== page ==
1 Mix
2 Proof
Sure, there are three
steps, but the first step is
easy and the last two
steps don't require any
work at all!
Artisan Breads 1..2..3..
Make artisan breads in 3 easy steps.  Its fast, fun, and easy, any way you slice it!
“Baking is a relaxed art.  There is
no step in the bread making
process that cannot, in some
way, be delayed or moved ahead
just a bit to make it more
convenient to fit into a busy
schedule.”  -Bernard Clayton Jr.
in The Breads of France
3 Bake
Tips and Techniques
November 5, 2012

Eating Our Way Through Montreal

Ostensibly, the reason for us going to Montreal was the fall
colors and old world architecture but my real reason for
wanting to visit was the cuisine.  Sure I wanted to visit the best
bakeries and French restaurants but I had a craving for ethnic
samplings also.  My French didn’t go to well as I still try to
pronounce consonants in lots of my French words, something
which French speakers seem to have an aversion to.

Anyway, we started at Olive et Gourmando, one of the most
popular coffee and baked good spots in old Montreal.  With
two Americanos in hand we sampled a plain croissant which
was a bit disappointing.  It was light and pretty but distinctly
lacked a buttery flavor.  The turtle bars were heaven though,
with large chunks of sea salt topping off the chocolate, toffee
and crust.

Next up was Chinatown where we survived the Zombie Walk
unscathed and saw some of the most ornate pastries ever.  
Things got more filling the next morning at St. Viateur Bagels
when we enjoyed our first encounter with the Montreal bagel.  
Montreal bagels are smaller, lighter, and less chewy than a
New York bagel.  In addition to having a dough enriched with
egg, the dough seems to be higher in moisture, both leading to
a bagel that doesn’t break your teeth when you bite in,
something I really like.  Also, Montreal bagels are always
handmade by joining two ends of a strip of dough, boiled in
water laced with honey, then finished off in a wood fired oven.  I
like them!

One of my big culinary goals on the trip was finding truly great
croissants.  We found the greatest of the great at Kouign
Amann (I kept mistakenly calling it Kofi Annan) on Mt. Royal.  It’
s a small shop with only a few pastries but the croissants were
A number 1.  They were light, buttery, and the laminations
showed very well.  They were a bit more chewy than some
croissants I’ve had but in a pleasant way.  I think the main thing
that made their croissants the best was the fact that the
croissants were baked throughout day in small batches.  It
looked like they never served a croissant that had been out of
the oven for more than 20 minutes.

The next day we took the “Montreal Highlights” bike tour thru
Fitz and Follwell.   Martin, our guide agreed that the Kouigan
Amann croissants were the greatest (he confessed to getting a
croissant there every morning).  Of course, we had to get our
photo in front of the Five Roses Flour sign, then headed to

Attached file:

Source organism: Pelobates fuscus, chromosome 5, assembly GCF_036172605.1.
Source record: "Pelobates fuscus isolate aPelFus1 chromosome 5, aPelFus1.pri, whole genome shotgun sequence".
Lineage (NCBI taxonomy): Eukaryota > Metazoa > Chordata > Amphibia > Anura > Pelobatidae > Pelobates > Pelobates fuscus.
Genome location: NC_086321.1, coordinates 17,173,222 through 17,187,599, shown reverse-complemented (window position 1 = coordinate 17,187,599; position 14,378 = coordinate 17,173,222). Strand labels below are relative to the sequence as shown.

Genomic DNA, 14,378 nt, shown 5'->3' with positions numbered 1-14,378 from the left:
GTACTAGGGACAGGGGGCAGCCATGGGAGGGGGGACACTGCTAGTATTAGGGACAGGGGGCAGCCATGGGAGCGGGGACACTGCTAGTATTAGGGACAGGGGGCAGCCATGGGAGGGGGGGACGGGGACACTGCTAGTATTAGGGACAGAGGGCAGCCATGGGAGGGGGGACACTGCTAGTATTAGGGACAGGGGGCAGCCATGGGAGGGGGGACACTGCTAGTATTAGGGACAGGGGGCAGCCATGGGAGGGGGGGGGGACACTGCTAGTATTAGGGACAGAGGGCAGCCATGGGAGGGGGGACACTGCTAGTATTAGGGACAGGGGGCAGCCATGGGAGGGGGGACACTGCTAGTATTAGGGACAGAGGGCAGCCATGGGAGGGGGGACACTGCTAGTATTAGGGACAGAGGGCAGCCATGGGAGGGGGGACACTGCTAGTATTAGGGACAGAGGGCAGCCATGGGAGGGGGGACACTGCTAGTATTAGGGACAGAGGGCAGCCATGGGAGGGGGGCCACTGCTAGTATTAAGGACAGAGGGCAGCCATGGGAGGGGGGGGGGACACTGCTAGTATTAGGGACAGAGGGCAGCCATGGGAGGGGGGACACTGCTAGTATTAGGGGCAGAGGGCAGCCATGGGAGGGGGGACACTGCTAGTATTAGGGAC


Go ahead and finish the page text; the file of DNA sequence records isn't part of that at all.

Atwater Market for lunch and a look at Premiere Moison, an
artisan bakery chain in Montreal.  

Last on our bike tour was Point G (lovingly called the G spot by
many in Montreal), a bakery that sells only macaroons.  I wasn’t
too excited about stopping there, because I didn’t yet know
that there are macaroons, and there are G spot (I mean Point
G) macaroons.  They were tender, sweet and delicately
flavored, totally different than any macaroon I’ve had before.

After the bike tour we wandered up through the Plateau up to
Outremont, to Fairmont Bagels (pretty similar to St. Viateur
really) then to Mamie Clafoutis, reported to be the best overall
bakery in Montreal.  The display cases, I must say, were very
impressive and I wish our stomachs were large enough to
sample everything.  As it was, I only got an almond filled
laminated pastry and Chris got a raisin pastry and those two
rolls alone were more taste than our tummies could handle.

We ate at three French restaurants, but the bread was just a
side show at these places.  The baguettes were good, but not
any better than you’d get in the states.

One day we took the train to Quebec City, spending the time
wandering and eating, then eating and wandering.  The
croissants at both Paillard and Le Petit Couchon Dingue were

Finally, our last day in Montreal, we took Fitz and Follwell’s
eating tour of town, officially known as “Flavours of the Main.”  
We started in Chinatown and moved north, never missing a
place to eat.  At the Pool Room we sampled the Montreal fast
food staple, poutine.  The most serious bakery we stopped at
on this tour was Seraphin, which had some great sweets, but I
cringed when I saw their handmade loaves wrapped up on
plastic bags.  The horror!

Farther north, we hit little Italy, drinking espresso and visiting
an Italian bakery.  Last stop was the Jean-Talon Market where
we passed up on the rabbit and duck pie.  Au Pain Dore had a
nice collection of sourdoughs and we stopped at another
ubiquitous but beautiful Premiere Moison.

Anyway, we had a great time, and for foodies I can't think of a
better place than Quebec.  We had a great time on our Fitz
and Follwell tours (
fitzandfollwell.co) and recommend them
highly.  You won’t leave Quebec hungry!